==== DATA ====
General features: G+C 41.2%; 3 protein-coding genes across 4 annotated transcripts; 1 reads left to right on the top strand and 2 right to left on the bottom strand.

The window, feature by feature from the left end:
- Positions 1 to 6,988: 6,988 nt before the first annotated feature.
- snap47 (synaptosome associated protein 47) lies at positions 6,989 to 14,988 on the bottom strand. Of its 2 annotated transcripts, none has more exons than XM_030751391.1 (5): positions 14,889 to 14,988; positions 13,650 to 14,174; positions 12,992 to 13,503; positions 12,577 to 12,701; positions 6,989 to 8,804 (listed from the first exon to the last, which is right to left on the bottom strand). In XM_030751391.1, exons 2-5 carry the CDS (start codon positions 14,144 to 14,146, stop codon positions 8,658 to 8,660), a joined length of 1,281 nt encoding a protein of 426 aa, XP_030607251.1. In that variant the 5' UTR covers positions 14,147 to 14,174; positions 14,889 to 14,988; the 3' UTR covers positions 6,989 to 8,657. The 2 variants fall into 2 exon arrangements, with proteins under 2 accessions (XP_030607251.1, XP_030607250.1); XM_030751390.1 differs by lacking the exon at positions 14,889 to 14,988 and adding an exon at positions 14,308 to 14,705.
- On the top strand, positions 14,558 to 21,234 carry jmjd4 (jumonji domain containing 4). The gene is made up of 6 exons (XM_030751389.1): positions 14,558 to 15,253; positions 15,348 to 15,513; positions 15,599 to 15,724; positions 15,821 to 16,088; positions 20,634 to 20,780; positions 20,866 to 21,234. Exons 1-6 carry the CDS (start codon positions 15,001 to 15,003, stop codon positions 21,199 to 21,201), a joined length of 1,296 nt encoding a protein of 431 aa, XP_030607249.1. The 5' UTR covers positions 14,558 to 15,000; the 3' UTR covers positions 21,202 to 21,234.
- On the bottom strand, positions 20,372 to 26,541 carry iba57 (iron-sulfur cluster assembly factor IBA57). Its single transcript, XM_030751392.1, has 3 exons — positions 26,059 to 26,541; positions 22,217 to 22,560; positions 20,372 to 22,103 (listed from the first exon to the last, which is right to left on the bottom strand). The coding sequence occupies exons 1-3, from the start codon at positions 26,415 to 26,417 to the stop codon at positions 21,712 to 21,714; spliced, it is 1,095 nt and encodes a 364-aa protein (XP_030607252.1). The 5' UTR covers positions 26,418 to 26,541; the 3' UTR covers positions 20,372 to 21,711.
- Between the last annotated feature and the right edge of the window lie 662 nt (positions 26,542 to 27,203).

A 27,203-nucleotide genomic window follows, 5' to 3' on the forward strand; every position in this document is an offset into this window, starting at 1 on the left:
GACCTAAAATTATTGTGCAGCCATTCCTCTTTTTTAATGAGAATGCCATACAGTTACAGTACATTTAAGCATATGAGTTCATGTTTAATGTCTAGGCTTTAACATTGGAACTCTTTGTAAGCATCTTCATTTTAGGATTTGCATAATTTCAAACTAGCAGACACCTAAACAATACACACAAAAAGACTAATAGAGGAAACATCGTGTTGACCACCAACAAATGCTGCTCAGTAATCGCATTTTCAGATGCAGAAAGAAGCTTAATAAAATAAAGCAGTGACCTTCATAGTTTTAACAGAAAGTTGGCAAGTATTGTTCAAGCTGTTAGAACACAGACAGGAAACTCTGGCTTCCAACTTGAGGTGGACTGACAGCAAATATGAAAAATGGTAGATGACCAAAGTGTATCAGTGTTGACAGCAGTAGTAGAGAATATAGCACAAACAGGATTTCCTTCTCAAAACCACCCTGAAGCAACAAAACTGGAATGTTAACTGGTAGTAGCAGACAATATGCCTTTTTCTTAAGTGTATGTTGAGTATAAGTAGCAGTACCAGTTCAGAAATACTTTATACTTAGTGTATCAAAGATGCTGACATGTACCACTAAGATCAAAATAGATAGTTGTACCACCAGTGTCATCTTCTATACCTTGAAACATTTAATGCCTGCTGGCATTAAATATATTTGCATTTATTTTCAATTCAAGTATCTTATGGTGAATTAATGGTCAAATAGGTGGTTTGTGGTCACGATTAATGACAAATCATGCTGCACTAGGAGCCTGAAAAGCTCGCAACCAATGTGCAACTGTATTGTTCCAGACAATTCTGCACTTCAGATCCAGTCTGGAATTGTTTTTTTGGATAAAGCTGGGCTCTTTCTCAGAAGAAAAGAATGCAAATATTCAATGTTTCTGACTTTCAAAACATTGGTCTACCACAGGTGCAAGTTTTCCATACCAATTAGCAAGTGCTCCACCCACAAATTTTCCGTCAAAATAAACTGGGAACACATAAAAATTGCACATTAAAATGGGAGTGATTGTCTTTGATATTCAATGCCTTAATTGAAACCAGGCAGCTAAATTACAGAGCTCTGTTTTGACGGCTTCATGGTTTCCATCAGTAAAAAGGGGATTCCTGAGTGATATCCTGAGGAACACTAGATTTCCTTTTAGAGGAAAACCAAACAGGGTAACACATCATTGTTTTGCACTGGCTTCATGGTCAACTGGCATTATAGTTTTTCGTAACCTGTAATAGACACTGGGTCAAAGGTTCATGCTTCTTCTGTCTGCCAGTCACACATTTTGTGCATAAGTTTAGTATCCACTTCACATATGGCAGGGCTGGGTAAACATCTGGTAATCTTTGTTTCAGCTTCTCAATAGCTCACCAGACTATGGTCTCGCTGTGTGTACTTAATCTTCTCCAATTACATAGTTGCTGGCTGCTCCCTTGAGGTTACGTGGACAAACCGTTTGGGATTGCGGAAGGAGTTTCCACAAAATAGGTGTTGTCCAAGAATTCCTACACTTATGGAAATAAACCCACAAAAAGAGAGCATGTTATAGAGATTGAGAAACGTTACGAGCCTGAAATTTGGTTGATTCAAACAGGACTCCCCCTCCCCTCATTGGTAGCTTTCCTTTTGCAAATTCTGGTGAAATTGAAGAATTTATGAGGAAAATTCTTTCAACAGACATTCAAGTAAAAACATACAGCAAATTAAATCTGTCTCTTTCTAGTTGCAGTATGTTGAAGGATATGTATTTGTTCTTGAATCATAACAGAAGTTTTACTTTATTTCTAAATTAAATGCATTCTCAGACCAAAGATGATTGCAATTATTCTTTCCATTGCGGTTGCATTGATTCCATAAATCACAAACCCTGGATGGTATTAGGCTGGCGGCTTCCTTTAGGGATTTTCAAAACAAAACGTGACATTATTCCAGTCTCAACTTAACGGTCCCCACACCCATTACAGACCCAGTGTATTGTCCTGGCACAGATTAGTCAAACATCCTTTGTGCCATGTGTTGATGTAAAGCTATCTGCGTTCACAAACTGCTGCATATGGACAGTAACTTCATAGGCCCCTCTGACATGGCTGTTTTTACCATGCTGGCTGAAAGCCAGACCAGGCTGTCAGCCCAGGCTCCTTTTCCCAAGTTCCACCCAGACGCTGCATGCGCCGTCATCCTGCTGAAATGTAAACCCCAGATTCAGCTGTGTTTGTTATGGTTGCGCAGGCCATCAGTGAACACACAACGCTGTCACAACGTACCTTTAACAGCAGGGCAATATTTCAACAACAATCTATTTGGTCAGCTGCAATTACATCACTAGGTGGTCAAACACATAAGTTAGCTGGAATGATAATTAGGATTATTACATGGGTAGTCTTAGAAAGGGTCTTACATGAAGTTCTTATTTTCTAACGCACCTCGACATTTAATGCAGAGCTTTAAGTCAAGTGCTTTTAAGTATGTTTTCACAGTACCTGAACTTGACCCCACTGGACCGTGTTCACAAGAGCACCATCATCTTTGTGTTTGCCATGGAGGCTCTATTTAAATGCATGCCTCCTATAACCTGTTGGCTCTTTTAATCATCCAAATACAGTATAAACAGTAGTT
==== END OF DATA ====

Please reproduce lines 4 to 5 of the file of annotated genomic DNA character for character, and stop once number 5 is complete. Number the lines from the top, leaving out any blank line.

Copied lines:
- snap47 (synaptosome associated protein 47) lies at positions 6,989 to 14,988 on the bottom strand. Of its 2 annotated transcripts, none has more exons than XM_030751391.1 (5): positions 14,889 to 14,988; positions 13,650 to 14,174; positions 12,992 to 13,503; positions 12,577 to 12,701; positions 6,989 to 8,804 (listed from the first exon to the last, which is right to left on the bottom strand). In XM_030751391.1, exons 2-5 carry the CDS (start codon positions 14,144 to 14,146, stop codon positions 8,658 to 8,660), a joined length of 1,281 nt encoding a protein of 426 aa, XP_030607251.1. In that variant the 5' UTR covers positions 14,147 to 14,174; positions 14,889 to 14,988; the 3' UTR covers positions 6,989 to 8,657. The 2 variants fall into 2 exon arrangements, with proteins under 2 accessions (XP_030607251.1, XP_030607250.1); XM_030751390.1 differs by lacking the exon at positions 14,889 to 14,988 and adding an exon at positions 14,308 to 14,705.
- On the top strand, positions 14,558 to 21,234 carry jmjd4 (jumonji domain containing 4). The gene is made up of 6 exons (XM_030751389.1): positions 14,558 to 15,253; positions 15,348 to 15,513; positions 15,599 to 15,724; positions 15,821 to 16,088; positions 20,634 to 20,780; positions 20,866 to 21,234. Exons 1-6 carry the CDS (start codon positions 15,001 to 15,003, stop codon positions 21,199 to 21,201), a joined length of 1,296 nt encoding a protein of 431 aa, XP_030607249.1. The 5' UTR covers positions 14,558 to 15,000; the 3' UTR covers positions 21,202 to 21,234.